PRO Act Update and Congressional Catchup

Workforce Development

This week, ABMA sent a letter to all Members of Congress urging inclusion of meaningful workforce development investments in any infrastructure and/or budget reconciliation package that is ultimately enacted. In their efforts to trim down the overall cost of the budget reconciliation bill, Senate leaders are considering slashing funding for workforce development by almost 90 percent. President Biden proposed $100 billion for job training in the Administration’s Build Back Better plan. House Democrats cut that number to $80 billion, which is still significant.  However, Senate Democrats are considering reducing that number to as low as $14 billion. 

To propose the levels of spending on projects in the $1.2 trillion infrastructure legislation and not pair that with proportional investments in workforce makes little sense and threatens to strand these projects due to understaffing. 


ABMA continues to monitor activity in the House to move provision of the Protecting the Right to Organize (PRO) Act as part of the budget reconciliation process. Earlier in September, the House Ways & Means Committee approved its portion of the larger package and included language authorizing an above-the-line tax deduction for union dues. In the House Education and Labor Committee’s portion of the bill, there are provisions bolstering National Labor Relations Board enforcement, prohibitions on employer responses to striking employees and language prohibiting employer education efforts during union drives.  

As the budget reconciliation process has fairly strict rules pertaining to what can and cannot move in this parliamentary procedure, we are anticipating that the Senate parliamentarian may rule against including most if not all of these provisions—assuming they even make it to the Senate. ABMA will keep you regularly apprised of developments. 

Congressional Update

With the federal government set to run out of funding midnight tonight and a self-imposed deadline in the House to take up the Senate-passed bipartisan infrastructure spending package, activity in Congress is frenetic. Senators are set to vote this morning on legislation to keep the government running until December, with plans to send the measure to the House for passage later today. The measure would extend government funding through Dec. 3 and provide billions in disaster aid and funds for Afghan refugees. The House-passed Continuing Resolution or CR (H.R. 5305) also extended government funding through December 3, but lifted the debt limit until December 16, 2022. This latter provision was a non-starter with Senate Republicans which means that the debt limit will have to be addressed in the next couple of weeks before the U.S. begins defaulting on its financial obligations sometime on or near October 18.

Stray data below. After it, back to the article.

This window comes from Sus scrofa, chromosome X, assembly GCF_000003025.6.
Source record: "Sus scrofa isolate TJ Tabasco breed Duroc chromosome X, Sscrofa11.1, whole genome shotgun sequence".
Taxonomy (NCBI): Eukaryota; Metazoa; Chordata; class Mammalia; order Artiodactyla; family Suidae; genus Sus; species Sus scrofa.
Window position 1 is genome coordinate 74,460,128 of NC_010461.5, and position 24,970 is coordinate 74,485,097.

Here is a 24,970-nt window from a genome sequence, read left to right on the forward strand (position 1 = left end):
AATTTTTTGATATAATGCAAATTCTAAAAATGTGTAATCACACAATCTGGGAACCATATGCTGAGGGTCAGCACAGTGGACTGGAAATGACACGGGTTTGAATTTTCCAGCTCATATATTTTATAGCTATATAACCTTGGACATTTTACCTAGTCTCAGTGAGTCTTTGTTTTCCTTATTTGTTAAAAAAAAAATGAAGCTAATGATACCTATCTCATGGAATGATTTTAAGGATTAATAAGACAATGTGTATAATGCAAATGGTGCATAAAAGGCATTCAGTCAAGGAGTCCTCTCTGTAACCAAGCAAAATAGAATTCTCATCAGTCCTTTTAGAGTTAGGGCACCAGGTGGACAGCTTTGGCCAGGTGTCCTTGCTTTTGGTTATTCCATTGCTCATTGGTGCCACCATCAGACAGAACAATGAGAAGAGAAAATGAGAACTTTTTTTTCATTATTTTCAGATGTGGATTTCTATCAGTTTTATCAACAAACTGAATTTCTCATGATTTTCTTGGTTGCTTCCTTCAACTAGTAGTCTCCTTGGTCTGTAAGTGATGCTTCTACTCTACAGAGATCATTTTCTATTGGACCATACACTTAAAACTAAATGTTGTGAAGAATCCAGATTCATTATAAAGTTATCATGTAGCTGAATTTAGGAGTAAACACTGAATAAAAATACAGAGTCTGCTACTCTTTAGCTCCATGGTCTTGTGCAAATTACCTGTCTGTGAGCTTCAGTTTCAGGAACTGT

On infrastructure, House Speaker Pelosi remains committed to a House floor vote late Thursday, although the situation is fluid.  Currently, there are insufficient votes for the measure to pass due to opposition from progressive Democrats in the caucus. The House whip team is in full court press mode in the lead up to the vote—which may be postponed if progressives continue to insist on pairing the vote on the infrastructure bill with the budget reconciliation package. 

Recall that there are a number of provisions in the infrastructure bill of interest, including—

  • Truck driver work force development provisions that enable younger drivers, ages 18-21, to drive rigs interstate following completion of rigorous training and apprenticeship programs. Currently, drivers in this age range may only operate within state lines.  
  • A Women in Trucking Advisory Board to identify ways to encourage women to pursue a truck driving career. Currently, women make up only 10 percent of the truck driving workforce. 
  • A nationwide vehicle miles travelled user fee pilot program to fund highway programs. The VMT model has been put forward as an alternative to the federal gas tax.
  • Provisions authorizing  grants to educational institutions or state departments of transportation, in partnership with industry, to develop, test and review new curricula and education programs to train individuals at all levels of the transportation workforce. Further, the new curricula and education programs will provide for hands-on career opportunities to meet current and future needs.

$3.37 billion for Wildfire Risk Reduction and $2.12 billion for Ecosystem Restoration that includes mechanical thinning, targeting mostly federal lands. Removes the current $30 million funding cap and directs all wood product tariffs to refill the Reforestation Trust Fund—averaging $120 million a year.